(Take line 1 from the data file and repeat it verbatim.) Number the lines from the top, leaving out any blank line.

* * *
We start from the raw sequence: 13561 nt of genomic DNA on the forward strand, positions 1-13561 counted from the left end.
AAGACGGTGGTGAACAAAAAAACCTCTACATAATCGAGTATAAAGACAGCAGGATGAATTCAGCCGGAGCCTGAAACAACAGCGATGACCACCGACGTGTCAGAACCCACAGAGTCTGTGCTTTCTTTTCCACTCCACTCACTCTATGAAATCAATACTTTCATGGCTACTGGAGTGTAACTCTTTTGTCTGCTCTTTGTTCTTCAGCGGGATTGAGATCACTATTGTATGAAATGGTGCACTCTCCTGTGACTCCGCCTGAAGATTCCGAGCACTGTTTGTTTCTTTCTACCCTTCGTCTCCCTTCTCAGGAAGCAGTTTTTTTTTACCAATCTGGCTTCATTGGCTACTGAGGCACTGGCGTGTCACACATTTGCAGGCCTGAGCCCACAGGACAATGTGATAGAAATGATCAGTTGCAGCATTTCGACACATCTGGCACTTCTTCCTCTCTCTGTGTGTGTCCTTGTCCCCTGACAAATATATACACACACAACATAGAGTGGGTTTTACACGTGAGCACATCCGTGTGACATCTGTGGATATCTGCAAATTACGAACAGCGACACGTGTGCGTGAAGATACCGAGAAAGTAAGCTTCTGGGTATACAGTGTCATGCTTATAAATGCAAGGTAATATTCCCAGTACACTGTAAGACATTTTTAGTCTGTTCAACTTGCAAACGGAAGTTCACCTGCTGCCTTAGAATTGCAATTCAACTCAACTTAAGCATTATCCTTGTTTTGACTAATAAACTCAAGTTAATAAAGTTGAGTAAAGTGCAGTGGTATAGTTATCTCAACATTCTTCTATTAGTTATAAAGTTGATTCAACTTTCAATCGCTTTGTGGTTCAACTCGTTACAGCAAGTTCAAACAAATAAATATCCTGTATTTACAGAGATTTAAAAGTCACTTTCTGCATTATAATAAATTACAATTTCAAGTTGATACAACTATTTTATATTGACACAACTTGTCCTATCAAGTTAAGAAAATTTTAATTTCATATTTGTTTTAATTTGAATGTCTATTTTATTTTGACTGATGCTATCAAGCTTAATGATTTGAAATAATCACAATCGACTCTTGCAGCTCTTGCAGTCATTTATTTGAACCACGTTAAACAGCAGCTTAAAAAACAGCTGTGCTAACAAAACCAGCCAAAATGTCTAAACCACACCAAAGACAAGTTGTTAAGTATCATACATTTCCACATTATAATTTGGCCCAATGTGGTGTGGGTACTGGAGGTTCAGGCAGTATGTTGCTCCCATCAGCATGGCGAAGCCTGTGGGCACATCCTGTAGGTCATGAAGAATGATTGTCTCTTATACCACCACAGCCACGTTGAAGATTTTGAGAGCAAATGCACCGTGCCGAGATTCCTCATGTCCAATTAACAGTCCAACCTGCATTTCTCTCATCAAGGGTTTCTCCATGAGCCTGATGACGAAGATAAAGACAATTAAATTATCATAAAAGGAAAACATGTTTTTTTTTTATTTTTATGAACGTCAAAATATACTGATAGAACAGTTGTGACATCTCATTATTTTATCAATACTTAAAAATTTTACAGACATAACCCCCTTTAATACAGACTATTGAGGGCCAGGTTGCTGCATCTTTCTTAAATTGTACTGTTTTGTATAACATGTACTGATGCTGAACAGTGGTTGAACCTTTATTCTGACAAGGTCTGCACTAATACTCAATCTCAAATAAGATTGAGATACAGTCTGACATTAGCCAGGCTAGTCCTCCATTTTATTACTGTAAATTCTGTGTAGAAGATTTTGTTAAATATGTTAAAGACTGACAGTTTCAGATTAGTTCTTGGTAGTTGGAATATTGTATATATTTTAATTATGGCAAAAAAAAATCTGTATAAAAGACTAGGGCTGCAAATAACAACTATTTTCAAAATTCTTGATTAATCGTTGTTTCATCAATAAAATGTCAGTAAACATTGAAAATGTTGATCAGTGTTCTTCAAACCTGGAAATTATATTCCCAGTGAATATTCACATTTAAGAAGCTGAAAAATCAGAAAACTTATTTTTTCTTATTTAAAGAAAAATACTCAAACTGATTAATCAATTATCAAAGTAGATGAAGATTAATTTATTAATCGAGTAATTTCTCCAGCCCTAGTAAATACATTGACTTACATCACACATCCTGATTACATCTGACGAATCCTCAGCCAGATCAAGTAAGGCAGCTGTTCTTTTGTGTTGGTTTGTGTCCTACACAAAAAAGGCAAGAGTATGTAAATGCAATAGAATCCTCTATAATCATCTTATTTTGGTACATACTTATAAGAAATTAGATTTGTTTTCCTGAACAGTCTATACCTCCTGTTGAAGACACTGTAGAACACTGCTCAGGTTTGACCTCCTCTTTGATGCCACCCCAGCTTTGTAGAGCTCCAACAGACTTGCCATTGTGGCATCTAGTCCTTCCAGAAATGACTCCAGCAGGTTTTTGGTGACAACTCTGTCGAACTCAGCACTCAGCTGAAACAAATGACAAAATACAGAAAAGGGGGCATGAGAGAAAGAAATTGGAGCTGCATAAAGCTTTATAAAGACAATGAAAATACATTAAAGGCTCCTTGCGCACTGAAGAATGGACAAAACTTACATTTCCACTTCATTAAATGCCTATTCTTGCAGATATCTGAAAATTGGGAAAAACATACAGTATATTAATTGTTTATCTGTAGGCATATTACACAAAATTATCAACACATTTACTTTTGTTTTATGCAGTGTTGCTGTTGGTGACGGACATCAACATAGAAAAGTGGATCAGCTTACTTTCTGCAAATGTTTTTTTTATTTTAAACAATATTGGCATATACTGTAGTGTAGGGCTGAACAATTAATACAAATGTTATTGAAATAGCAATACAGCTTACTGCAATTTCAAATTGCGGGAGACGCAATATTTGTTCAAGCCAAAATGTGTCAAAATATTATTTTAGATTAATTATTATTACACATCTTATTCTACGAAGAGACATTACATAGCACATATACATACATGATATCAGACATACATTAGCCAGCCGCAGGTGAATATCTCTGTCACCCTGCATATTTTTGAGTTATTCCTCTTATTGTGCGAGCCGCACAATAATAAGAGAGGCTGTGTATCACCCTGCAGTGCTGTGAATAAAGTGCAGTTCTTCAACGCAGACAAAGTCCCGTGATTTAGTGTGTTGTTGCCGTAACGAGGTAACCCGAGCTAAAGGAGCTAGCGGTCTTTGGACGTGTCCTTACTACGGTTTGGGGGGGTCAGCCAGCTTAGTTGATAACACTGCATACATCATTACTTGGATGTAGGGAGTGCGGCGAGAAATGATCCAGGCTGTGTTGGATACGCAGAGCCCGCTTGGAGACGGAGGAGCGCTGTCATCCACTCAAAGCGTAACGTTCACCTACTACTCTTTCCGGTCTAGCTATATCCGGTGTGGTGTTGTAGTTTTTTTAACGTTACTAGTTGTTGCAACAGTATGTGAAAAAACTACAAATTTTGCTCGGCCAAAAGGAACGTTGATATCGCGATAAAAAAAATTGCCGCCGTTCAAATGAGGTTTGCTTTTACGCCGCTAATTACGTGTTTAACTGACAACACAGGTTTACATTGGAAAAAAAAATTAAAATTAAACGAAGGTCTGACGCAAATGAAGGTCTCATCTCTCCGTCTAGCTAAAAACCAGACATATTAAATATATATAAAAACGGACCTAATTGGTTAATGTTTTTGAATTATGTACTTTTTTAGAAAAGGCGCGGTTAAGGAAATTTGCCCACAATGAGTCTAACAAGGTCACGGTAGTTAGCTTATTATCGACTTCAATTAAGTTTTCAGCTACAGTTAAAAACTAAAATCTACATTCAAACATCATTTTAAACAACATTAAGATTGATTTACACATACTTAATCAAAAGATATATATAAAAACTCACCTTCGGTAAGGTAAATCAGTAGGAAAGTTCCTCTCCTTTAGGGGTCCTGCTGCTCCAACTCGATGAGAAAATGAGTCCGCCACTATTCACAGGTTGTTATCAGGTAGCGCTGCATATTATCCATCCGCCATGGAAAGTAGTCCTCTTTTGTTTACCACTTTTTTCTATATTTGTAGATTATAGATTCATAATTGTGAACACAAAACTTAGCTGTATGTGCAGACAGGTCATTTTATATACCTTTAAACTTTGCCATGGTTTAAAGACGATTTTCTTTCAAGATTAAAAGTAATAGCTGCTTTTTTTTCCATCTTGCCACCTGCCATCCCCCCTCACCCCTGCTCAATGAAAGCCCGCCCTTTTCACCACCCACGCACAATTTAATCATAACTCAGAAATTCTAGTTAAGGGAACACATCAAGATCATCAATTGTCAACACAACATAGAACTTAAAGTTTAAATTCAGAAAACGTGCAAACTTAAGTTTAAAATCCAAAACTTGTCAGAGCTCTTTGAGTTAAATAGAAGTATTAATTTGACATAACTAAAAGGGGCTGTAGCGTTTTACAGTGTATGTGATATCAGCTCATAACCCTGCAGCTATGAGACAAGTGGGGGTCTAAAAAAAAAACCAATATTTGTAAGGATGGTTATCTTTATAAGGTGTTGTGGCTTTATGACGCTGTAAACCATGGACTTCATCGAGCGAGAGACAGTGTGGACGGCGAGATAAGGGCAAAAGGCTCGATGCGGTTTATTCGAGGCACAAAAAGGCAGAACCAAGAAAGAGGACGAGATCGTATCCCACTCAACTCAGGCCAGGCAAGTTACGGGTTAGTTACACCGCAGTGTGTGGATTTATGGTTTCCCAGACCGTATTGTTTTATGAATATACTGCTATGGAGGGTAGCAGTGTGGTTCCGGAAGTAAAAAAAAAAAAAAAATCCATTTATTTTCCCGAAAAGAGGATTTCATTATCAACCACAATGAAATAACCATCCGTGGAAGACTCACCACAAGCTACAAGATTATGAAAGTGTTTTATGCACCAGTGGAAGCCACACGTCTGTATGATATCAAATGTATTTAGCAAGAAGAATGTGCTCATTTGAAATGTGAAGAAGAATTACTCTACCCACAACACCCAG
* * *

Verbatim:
We start from the raw sequence: 13561 nt of genomic DNA on the forward strand, positions 1-13561 counted from the left end.